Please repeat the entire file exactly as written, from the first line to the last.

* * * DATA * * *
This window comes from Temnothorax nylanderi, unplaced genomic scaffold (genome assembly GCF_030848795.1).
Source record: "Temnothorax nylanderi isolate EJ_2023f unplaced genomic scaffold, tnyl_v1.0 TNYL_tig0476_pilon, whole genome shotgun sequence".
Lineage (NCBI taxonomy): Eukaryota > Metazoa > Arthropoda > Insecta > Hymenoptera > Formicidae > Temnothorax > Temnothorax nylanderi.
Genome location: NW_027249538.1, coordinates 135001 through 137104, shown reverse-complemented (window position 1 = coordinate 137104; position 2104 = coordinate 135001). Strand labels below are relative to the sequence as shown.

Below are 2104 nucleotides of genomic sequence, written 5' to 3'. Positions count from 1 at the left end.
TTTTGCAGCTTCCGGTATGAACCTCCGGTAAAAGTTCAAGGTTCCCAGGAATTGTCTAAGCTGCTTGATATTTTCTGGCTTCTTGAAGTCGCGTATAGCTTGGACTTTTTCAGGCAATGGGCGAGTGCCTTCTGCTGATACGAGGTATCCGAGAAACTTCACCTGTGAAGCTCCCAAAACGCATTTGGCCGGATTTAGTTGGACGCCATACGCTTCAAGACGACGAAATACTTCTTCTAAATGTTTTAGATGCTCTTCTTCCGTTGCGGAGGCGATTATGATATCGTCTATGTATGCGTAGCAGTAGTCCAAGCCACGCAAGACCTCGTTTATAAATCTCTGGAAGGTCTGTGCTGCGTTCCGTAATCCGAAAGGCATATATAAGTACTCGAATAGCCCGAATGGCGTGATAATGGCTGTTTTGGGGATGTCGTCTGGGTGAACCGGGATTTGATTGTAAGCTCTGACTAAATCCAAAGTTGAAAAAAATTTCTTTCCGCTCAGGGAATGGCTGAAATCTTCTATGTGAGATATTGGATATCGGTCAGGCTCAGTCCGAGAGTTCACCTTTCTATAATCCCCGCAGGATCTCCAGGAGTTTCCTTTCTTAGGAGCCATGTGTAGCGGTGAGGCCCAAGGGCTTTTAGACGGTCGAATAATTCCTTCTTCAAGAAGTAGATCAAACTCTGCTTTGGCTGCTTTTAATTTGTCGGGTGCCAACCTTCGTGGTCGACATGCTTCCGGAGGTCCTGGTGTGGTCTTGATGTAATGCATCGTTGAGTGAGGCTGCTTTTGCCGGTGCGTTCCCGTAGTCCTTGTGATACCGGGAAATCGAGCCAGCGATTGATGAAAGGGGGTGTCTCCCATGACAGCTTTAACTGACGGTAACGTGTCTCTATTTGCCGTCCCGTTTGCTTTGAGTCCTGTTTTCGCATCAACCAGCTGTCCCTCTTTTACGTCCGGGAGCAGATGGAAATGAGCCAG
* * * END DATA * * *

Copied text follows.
This window comes from Temnothorax nylanderi, unplaced genomic scaffold (genome assembly GCF_030848795.1).
Source record: "Temnothorax nylanderi isolate EJ_2023f unplaced genomic scaffold, tnyl_v1.0 TNYL_tig0476_pilon, whole genome shotgun sequence".
Lineage (NCBI taxonomy): Eukaryota > Metazoa > Arthropoda > Insecta > Hymenoptera > Formicidae > Temnothorax > Temnothorax nylanderi.
Genome location: NW_027249538.1, coordinates 135001 through 137104, shown reverse-complemented (window position 1 = coordinate 137104; position 2104 = coordinate 135001). Strand labels below are relative to the sequence as shown.

Below are 2104 nucleotides of genomic sequence, written 5' to 3'. Positions count from 1 at the left end.
TTTTGCAGCTTCCGGTATGAACCTCCGGTAAAAGTTCAAGGTTCCCAGGAATTGTCTAAGCTGCTTGATATTTTCTGGCTTCTTGAAGTCGCGTATAGCTTGGACTTTTTCAGGCAATGGGCGAGTGCCTTCTGCTGATACGAGGTATCCGAGAAACTTCACCTGTGAAGCTCCCAAAACGCATTTGGCCGGATTTAGTTGGACGCCATACGCTTCAAGACGACGAAATACTTCTTCTAAATGTTTTAGATGCTCTTCTTCCGTTGCGGAGGCGATTATGATATCGTCTATGTATGCGTAGCAGTAGTCCAAGCCACGCAAGACCTCGTTTATAAATCTCTGGAAGGTCTGTGCTGCGTTCCGTAATCCGAAAGGCATATATAAGTACTCGAATAGCCCGAATGGCGTGATAATGGCTGTTTTGGGGATGTCGTCTGGGTGAACCGGGATTTGATTGTAAGCTCTGACTAAATCCAAAGTTGAAAAAAATTTCTTTCCGCTCAGGGAATGGCTGAAATCTTCTATGTGAGATATTGGATATCGGTCAGGCTCAGTCCGAGAGTTCACCTTTCTATAATCCCCGCAGGATCTCCAGGAGTTTCCTTTCTTAGGAGCCATGTGTAGCGGTGAGGCCCAAGGGCTTTTAGACGGTCGAATAATTCCTTCTTCAAGAAGTAGATCAAACTCTGCTTTGGCTGCTTTTAATTTGTCGGGTGCCAACCTTCGTGGTCGACATGCTTCCGGAGGTCCTGGTGTGGTCTTGATGTAATGCATCGTTGAGTGAGGCTGCTTTTGCCGGTGCGTTCCCGTAGTCCTTGTGATACCGGGAAATCGAGCCAGCGATTGATGAAAGGGGGTGTCTCCCATGACAGCTTTAACTGACGGTAACGTGTCTCTATTTGCCGTCCCGTTTGCTTTGAGTCCTGTTTTCGCATCAACCAGCTGTCCCTCTTTTACGTCCGGGAGCAGATGGAAATGAGCCAG